Specific topics include an examination of the size and sex of krill captured by penguins feeding chicks and krill collected concurrently by net hauls in the adjacent marine environment and the length-frequency distribution of krill collected from penguin diet samples. The winter survival of breeding adults and the recruitment of young (2- to 4-year-old) prebreeding penguins to their natal colony will be compared with the extent of sea ice in the winter before the breeding season. These variables are expected to be positively correlated for the Adélie but negatively correlated for the chinstrap penguin. Detailed studies of adult gentoo penguins, which do not disperse widely from their natal colony, will be conducted using satellite tags.

The data we gather on the impact of environmental variation on the structure of upper-trophic-level predators such as the Pygoscelis penguins will improve our understanding of the structure and function of the Antarctic. (B–040–E; NSF/OPP 01–25985)

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Evolution of morphology and trophic strategies in antarctic agglutinated foraminifera.

Samuel S. Bowser, New York State Department of Health.

We will study, in an interdisciplinary fashion, the evolution and ecological significance of foraminiferan protists, a major but neglected group of marine organisms. For over a decade, we have studied the cell biology, ecophysiology, and evolution of single-chambered foraminifera (allogromiids), focusing on giant (larger than 1 millimeter) high-latitude species.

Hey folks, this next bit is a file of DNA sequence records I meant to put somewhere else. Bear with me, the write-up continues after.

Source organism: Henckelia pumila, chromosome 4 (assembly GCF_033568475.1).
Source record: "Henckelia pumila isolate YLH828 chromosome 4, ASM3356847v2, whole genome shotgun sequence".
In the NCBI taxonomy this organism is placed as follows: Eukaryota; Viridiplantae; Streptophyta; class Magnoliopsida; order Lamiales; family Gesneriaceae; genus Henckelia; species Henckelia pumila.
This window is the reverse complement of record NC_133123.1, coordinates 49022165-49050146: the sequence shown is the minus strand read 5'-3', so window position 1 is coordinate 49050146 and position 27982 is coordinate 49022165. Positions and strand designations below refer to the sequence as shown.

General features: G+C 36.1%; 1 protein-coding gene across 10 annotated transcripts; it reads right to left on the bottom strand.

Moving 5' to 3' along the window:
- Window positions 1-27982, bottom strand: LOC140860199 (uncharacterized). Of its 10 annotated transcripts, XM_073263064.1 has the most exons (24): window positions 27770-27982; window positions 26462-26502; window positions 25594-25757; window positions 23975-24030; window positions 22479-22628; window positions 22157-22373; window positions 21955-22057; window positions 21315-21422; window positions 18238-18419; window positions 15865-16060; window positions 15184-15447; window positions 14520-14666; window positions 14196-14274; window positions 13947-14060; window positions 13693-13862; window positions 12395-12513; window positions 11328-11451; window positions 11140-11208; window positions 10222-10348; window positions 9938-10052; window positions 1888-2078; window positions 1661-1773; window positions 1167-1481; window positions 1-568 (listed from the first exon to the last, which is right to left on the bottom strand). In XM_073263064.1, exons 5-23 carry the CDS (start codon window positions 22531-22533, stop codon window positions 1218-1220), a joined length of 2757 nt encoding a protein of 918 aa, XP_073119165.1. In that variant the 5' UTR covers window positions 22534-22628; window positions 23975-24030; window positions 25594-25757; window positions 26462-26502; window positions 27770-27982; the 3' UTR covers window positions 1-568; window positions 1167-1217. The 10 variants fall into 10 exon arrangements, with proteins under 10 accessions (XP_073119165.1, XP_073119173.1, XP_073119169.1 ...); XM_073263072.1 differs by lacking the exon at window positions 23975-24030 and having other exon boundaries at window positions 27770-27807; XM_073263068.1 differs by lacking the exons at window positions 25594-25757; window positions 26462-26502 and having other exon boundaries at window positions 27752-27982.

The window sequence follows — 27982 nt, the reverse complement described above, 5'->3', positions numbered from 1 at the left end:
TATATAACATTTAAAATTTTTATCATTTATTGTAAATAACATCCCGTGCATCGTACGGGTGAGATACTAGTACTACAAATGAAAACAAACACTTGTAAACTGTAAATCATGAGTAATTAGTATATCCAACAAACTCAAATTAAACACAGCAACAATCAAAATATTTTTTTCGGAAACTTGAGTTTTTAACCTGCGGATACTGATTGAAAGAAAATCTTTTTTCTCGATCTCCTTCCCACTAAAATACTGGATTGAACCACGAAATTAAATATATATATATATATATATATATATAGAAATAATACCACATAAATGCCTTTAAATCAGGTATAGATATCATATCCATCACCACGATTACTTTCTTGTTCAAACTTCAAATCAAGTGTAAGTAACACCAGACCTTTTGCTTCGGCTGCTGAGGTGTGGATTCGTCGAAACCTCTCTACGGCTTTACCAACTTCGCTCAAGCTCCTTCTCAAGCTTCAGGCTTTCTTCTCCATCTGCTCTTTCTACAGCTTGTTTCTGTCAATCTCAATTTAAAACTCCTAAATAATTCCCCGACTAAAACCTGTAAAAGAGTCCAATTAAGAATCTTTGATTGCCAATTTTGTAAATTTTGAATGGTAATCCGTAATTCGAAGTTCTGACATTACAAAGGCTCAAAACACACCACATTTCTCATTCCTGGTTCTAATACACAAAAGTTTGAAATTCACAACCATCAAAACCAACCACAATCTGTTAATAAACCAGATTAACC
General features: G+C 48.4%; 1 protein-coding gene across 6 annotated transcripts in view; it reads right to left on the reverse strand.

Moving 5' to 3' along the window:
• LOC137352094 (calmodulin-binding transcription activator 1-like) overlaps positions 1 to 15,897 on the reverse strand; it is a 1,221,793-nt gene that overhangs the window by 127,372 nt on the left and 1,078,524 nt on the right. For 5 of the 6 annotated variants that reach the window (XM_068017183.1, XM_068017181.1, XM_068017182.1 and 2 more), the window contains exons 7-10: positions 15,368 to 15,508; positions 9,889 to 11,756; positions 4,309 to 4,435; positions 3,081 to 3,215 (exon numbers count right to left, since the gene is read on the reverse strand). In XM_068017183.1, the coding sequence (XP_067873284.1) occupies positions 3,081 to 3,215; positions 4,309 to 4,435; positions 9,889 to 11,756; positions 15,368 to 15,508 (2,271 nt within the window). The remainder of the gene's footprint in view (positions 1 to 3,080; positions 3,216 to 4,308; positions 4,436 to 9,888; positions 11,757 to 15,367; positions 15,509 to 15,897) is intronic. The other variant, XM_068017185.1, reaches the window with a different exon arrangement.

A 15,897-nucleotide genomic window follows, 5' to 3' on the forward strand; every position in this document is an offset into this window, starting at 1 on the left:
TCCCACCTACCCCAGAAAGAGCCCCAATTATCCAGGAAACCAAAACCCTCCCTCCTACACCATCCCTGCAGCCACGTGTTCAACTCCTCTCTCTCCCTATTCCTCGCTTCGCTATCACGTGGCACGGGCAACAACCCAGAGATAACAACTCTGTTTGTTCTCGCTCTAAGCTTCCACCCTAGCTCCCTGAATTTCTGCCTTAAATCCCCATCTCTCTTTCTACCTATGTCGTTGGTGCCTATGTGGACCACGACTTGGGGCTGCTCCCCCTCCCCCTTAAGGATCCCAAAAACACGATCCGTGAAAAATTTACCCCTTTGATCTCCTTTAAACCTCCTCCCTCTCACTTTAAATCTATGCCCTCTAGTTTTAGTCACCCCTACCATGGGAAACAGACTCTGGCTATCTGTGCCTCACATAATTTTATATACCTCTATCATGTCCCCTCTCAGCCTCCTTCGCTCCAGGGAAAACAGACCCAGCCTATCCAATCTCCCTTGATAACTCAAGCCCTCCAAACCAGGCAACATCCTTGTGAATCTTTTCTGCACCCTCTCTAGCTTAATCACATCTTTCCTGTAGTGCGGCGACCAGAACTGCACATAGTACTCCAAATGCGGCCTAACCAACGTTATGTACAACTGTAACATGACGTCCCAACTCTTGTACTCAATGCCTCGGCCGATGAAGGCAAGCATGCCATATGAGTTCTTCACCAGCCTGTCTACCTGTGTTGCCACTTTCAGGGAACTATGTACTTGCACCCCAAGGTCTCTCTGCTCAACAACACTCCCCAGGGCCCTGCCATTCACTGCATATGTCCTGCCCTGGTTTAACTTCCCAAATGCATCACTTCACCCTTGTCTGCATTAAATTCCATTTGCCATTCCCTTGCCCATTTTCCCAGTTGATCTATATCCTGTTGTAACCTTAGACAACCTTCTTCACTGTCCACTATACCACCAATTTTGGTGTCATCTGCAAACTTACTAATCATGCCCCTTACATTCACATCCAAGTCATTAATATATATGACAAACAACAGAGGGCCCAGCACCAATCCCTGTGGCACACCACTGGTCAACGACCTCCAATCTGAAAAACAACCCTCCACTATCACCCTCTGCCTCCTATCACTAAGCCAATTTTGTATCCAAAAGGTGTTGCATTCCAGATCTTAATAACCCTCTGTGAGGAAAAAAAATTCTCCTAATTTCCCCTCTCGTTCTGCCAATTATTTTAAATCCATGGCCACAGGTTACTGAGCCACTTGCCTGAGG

Our studies have revealed a high degree of diversity in this group. The molecular phylogenetic framework is based on studies of a single gene (ribosomal small subunit or SSU) that, unfortunately, does not clearly indicate the relationship between major groups. Adding to the confusion is the fact that morphological characters traditionally used for species identification are not distributed in any meaningful way on the SSU tree. Therefore, there is no well-determined phylogeny to evaluate ecological and evolutionary hypotheses. Also, morphological identifications in the field do not always reflect the underlying biological reality. Without a better understanding of morphology, genetic identity, and ecologically relevant behavior, studies of this group are less likely to yield meaningful data.